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Spalding pupils enter the Roman world

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The children of the Spaldingas tribe are exceedingly lucky, though they may not know it.

The young tribe members who go to Spalding Grammar School and Spalding High School learn Latin.

Nationally, the county is in a rare position: very few state schools teach the language.

Before the clamour of protest about dead language begins, there are a number of sound reasons why young people should learn Latin.

Katy Adams, head of classics at the grammar school, says: “There is a lot of high level analysis involved with Latin. The language is almost mathematical.

“It’s really nice that Year 7s come in and the vast majority have never done anything like it before, and they just get so into the culture. We try to teach them the links between English and Latin and they start seeing links with other modern languages as well.”

Former Spalding Grammar School pupil Lee Rotherham says he wouldn’t have gone on to study Latin and French at university if he hadn’t learned both Latin and Greek at school – and had an “inspirational” teacher in Joe Millington, who has recently retired.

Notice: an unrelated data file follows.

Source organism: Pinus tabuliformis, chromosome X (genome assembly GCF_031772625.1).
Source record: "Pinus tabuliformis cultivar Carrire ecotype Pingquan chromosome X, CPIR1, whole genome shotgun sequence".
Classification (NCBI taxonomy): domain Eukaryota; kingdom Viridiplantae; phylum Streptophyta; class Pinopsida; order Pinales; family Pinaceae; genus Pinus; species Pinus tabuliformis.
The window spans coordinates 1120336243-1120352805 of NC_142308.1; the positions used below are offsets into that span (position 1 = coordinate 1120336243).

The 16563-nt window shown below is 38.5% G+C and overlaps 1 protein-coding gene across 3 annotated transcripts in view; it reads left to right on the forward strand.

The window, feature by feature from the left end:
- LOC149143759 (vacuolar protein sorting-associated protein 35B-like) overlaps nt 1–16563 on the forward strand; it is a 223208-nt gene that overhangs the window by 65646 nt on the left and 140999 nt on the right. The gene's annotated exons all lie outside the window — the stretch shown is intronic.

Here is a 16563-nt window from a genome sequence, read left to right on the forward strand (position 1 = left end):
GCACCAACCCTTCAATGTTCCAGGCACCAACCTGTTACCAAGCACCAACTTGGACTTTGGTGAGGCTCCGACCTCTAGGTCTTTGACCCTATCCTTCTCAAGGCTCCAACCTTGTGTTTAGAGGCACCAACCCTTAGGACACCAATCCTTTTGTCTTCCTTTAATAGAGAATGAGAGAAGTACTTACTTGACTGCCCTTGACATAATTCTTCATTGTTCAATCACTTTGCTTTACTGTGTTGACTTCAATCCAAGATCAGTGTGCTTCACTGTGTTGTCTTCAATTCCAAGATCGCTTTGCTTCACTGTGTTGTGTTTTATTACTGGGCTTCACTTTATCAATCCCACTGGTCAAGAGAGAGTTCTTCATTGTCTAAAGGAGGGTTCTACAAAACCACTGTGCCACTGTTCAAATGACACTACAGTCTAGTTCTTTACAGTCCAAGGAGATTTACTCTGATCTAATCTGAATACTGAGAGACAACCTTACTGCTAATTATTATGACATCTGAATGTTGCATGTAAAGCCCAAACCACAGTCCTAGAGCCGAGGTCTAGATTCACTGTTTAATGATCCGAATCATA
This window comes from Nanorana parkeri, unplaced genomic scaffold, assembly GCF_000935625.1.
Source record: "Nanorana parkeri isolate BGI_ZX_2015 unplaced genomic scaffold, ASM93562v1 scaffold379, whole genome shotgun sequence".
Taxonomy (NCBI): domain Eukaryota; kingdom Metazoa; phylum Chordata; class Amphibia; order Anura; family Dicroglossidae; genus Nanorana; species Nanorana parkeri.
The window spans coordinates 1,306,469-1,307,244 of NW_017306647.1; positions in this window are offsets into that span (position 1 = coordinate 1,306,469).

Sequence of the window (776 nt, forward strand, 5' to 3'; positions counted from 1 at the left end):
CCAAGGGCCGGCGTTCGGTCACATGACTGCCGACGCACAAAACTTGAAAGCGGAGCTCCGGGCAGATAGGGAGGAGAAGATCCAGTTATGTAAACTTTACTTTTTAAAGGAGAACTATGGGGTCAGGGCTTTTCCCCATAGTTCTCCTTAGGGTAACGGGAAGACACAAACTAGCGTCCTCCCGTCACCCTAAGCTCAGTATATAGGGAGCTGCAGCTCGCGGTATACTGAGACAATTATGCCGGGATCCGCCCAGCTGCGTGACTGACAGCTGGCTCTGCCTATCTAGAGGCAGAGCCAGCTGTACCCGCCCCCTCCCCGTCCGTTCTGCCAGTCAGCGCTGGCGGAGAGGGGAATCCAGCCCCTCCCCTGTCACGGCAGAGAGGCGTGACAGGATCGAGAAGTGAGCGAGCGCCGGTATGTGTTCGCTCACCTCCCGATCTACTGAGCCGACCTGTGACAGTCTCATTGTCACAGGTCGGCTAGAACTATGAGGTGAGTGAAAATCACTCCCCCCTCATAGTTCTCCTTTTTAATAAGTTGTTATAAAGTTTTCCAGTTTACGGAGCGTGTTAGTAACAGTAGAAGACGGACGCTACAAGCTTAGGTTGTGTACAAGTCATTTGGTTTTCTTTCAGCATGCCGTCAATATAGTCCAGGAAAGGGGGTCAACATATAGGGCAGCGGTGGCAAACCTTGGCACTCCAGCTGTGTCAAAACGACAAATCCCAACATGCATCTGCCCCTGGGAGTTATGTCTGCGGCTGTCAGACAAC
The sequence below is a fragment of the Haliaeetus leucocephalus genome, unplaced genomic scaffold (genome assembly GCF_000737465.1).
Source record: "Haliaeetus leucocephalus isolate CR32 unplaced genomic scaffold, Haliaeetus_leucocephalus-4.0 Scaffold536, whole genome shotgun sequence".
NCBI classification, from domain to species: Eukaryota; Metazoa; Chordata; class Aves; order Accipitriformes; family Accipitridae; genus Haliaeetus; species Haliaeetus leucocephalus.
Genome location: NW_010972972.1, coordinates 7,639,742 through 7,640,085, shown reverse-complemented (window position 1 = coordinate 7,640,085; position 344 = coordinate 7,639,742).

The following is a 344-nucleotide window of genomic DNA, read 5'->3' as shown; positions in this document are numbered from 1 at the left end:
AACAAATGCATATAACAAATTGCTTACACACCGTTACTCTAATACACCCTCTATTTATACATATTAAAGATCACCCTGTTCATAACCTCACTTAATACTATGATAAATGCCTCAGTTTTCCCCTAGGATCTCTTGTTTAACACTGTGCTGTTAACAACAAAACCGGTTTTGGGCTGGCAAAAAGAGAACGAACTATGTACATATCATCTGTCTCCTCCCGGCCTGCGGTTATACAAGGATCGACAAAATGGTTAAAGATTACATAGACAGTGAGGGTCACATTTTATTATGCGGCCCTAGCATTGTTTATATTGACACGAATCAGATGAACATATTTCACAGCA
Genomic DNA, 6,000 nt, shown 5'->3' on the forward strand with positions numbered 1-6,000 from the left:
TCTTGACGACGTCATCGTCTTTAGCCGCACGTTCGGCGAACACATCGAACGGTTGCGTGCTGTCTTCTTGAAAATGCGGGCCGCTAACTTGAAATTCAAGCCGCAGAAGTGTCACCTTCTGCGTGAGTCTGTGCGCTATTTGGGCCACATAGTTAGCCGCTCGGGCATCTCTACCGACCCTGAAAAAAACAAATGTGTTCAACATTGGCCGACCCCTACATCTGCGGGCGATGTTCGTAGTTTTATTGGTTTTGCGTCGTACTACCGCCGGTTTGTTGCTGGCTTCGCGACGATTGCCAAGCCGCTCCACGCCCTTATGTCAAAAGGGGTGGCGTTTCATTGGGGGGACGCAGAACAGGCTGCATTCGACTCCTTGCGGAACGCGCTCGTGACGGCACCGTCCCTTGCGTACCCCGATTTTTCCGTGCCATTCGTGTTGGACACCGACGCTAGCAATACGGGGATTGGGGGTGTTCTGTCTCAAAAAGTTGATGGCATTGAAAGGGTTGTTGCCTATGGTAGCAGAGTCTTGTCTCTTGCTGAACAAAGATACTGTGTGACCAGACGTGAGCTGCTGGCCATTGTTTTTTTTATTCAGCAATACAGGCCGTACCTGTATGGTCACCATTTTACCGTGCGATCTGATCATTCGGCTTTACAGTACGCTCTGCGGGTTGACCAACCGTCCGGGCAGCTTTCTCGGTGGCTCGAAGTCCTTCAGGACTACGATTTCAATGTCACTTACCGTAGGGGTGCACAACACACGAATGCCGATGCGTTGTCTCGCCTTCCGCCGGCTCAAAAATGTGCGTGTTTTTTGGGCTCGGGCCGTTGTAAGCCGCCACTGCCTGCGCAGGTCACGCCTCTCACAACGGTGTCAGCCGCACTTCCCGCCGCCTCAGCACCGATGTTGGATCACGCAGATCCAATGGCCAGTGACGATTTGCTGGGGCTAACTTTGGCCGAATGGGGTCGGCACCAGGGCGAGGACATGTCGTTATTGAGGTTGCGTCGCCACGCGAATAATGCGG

Lee, a political researcher and advisor for MP John Hayes, has previously written a couple of books, The Bumper Book of Government Waste, which he co-authored, and The EU in a Nutshell.

However, he turned to his old teacher Joe for help with some aspects of his latest book, The Discerning Barbarian’s Guidebook to Roman Britain.

“My Latin and Greek is rusty these days,” admits Lee. “I contacted my former Latin teacher who helped me out with the section on Emergency Latin, and a colleague of his helped with the Escape Greek.

“I was very much aware of Joe’s part in getting me on this path.

“The late Peter Connolly was another important early inspiration from the county.”

As the title suggests, the book is a light-hearted look at the best of what Roman Britain has to offer.

It’s written as a travel guide, highlighting many of English Heritage’s sites that so cleverly turn a muddy field and a few visible remains into what was once there – a Roman villa or bridge, say – with the aid of information panels.

It also contains “Emergency Latin” for travellers, with phrases such as “Excuse me. Where can I park my chariot?” and “Do you have change for a denarius?” translated by “Josephus the rhetor of the children of the Spaldingas tribe”.

As well as explaining what would have been seen on the ground, Lee talks about the morals and customs of the day. So, for instance, how to behave and what people might expect to eat at a Roman dinner party.

The book is available from bookshops at £9.99. ISBN: 978-1-909698-07-9

 

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